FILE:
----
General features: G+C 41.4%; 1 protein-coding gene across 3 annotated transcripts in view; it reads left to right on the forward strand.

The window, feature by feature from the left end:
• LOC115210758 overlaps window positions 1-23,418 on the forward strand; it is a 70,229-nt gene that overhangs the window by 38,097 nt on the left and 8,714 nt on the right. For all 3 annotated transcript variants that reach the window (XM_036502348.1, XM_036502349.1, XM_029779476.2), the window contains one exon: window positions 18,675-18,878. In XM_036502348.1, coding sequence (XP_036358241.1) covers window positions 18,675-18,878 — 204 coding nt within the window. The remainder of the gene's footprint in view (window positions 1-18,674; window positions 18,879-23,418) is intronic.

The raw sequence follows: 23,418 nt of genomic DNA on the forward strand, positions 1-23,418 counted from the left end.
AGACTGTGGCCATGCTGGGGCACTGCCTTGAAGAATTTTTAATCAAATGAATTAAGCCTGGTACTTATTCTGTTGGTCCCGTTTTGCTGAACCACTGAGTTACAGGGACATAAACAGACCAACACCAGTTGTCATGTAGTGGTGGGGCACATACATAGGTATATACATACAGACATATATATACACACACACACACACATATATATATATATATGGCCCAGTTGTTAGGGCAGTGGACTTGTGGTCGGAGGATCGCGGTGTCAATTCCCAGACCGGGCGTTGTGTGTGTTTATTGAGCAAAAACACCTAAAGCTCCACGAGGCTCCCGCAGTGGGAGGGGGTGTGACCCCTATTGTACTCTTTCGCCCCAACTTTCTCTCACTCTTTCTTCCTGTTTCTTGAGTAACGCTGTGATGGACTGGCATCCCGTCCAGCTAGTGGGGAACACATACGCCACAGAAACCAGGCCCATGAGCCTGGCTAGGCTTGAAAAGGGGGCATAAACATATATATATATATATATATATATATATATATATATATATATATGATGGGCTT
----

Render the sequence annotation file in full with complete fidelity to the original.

General features: G+C 41.4%; 1 protein-coding gene across 3 annotated transcripts in view; it reads left to right on the forward strand.

The window, feature by feature from the left end:
• LOC115210758 overlaps window positions 1-23,418 on the forward strand; it is a 70,229-nt gene that overhangs the window by 38,097 nt on the left and 8,714 nt on the right. For all 3 annotated transcript variants that reach the window (XM_036502348.1, XM_036502349.1, XM_029779476.2), the window contains one exon: window positions 18,675-18,878. In XM_036502348.1, coding sequence (XP_036358241.1) covers window positions 18,675-18,878 — 204 coding nt within the window. The remainder of the gene's footprint in view (window positions 1-18,674; window positions 18,879-23,418) is intronic.

The raw sequence follows: 23,418 nt of genomic DNA on the forward strand, positions 1-23,418 counted from the left end.
AGACTGTGGCCATGCTGGGGCACTGCCTTGAAGAATTTTTAATCAAATGAATTAAGCCTGGTACTTATTCTGTTGGTCCCGTTTTGCTGAACCACTGAGTTACAGGGACATAAACAGACCAACACCAGTTGTCATGTAGTGGTGGGGCACATACATAGGTATATACATACAGACATATATATACACACACACACACACATATATATATATATATGGCCCAGTTGTTAGGGCAGTGGACTTGTGGTCGGAGGATCGCGGTGTCAATTCCCAGACCGGGCGTTGTGTGTGTTTATTGAGCAAAAACACCTAAAGCTCCACGAGGCTCCCGCAGTGGGAGGGGGTGTGACCCCTATTGTACTCTTTCGCCCCAACTTTCTCTCACTCTTTCTTCCTGTTTCTTGAGTAACGCTGTGATGGACTGGCATCCCGTCCAGCTAGTGGGGAACACATACGCCACAGAAACCAGGCCCATGAGCCTGGCTAGGCTTGAAAAGGGGGCATAAACATATATATATATATATATATATATATATATATATATATATATATGATGGGCTT